An interview with Dean Downing, March 30, 2006
Dean Downing is another British cycling export, plying his trade in Europe during 2006 with the newly merged DFL-Cyclingnews.com-Litespeed team, based in Belgium. The brother of British national road champion Russell Downing, 'Deano' has posted the team's first wins of the season and has come into the 2006 season with excellent form. He spoke to Cyclingnews' Ben Atkins after the team's second training camp of the year.
Downing has had a promising start to the 2006 season, scoring wins in the Neerlineder kermesse held in Belgium on March 5, and then posting another win last weekend at the Trofee Van Haspengouw (Aalst-St.-Truiden) interclub event on March 25.
Downing said at the team launch earlier this year that he'd changed his training for the lead-up to the 2006 season; concentrating on training on the road through a British winter, rather than racing on the track (both Downing brothers are highly accomplished track riders). In fact, by mid February, he'd logged 7000km since mid-November, riding around the roads of Sheffield, near his home. At the launch, he told Cyclingnews, "I've done enough training, I want to get racing". Indeed, all those wintery kilometres have certainly paid off as he's given the newly-merged squad an excellent start to the season.
Cyclingnews: The DFL/Cyclingnews.com team is based in Belgium - do you know whereabouts exactly, and do you know anything about the area?
Dean Downing: A small town called Booischot; its about 20 minutes from Leuven where Stella is brewed, so that could be dangerous
CN: Having a quick scan down the list of riders, it's a pretty young team [in fact 'Deano' is the oldest at 31]. Does anyone stand out as a leader that you'll all work for, or will it be left to each individual race?
DD: I think they had to sign some young guys after signing me [laughs]. I think the new director doesn't want there to be an out and out team leader as such, just leave it to individual races. We have quite a few different style races planned this season; the flat Belgium races and the Tour of China, which I hear is a bit hilly, so it'll be hard for a rider to be up there in every one [of those races]. It can sometimes put pressure on a leader if the riders are always looking to them for everything, too.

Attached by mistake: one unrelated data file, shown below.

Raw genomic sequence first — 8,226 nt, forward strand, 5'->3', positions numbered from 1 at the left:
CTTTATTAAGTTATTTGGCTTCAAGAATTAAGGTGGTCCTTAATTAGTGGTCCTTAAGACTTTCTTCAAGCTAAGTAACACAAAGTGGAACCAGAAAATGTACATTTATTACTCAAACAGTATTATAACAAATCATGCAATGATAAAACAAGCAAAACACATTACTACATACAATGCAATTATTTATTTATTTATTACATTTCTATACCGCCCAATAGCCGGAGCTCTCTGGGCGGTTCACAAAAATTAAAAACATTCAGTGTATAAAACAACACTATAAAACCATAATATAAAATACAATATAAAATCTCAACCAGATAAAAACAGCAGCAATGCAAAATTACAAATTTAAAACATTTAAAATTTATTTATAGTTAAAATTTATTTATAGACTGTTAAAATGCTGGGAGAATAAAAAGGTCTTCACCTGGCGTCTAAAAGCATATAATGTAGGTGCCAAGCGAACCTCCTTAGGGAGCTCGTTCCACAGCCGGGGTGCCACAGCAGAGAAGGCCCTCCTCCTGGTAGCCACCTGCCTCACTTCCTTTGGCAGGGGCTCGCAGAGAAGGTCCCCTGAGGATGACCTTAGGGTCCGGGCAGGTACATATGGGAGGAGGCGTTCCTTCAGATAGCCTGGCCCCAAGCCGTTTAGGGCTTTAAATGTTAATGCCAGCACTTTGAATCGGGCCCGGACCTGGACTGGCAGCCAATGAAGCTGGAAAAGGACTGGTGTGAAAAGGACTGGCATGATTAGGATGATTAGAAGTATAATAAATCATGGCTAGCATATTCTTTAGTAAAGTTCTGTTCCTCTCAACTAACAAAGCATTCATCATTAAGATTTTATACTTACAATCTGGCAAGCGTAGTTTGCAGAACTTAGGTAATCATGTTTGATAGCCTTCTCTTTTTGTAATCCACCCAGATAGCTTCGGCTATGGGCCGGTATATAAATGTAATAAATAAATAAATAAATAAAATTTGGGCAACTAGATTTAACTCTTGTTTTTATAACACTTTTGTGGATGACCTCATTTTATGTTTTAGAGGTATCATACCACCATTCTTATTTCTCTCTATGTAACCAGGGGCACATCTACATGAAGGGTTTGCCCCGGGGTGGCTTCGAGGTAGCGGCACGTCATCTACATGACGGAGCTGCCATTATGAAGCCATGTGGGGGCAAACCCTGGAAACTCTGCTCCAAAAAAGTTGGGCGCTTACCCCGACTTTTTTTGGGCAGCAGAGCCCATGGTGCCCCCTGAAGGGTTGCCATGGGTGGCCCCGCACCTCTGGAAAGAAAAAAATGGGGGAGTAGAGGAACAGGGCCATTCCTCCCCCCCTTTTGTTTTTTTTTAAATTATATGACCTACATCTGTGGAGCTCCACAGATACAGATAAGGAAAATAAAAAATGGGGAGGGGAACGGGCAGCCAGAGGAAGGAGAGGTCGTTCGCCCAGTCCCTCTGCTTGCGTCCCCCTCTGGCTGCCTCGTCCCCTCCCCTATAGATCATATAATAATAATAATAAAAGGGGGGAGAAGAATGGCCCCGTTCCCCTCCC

CN: Once again, you'll be racing on the same team as your brother Russell. Does this work out well for you? [cue heaping praise over brother or "that bastard won't stop following me around ever since we were kids" type acrimony!]
DD: Yeah, he seems to follow me around [laughs]. We have a pretty good understanding of each other in general, but when it comes to racing we take it one step further; there have been a few races in the last couple of seasons in the UK that either Russ or I have won, and we both said afterwards. 'I was just about to attack when you went away', so I suppose we do think alike in that respect. The Lincoln GP last year was the best race we have done together - we just rode as hard as we could for the last two laps, with total trust in each other, I suppose.
CN: You've done a lot racing in Europe - how does it feel now that you're going to be based there?
DD: Well I was based out of Belgium from March 2001 until the end of 2003, so I know the feeling of living away from home. This time will be a little different as I have got to leave my girlfriend Katy behind for a few months at a time. Shame I can't fit her in my bike bag every time I go away.
CN: You and the other British guys at DFL-Cyclingnews-Litespeed are the latest in an increasing number of Brits making a go of things in Europe - Brad Wiggins, Dave Miller, Roger Hammond, etc...what do you credit this increase to?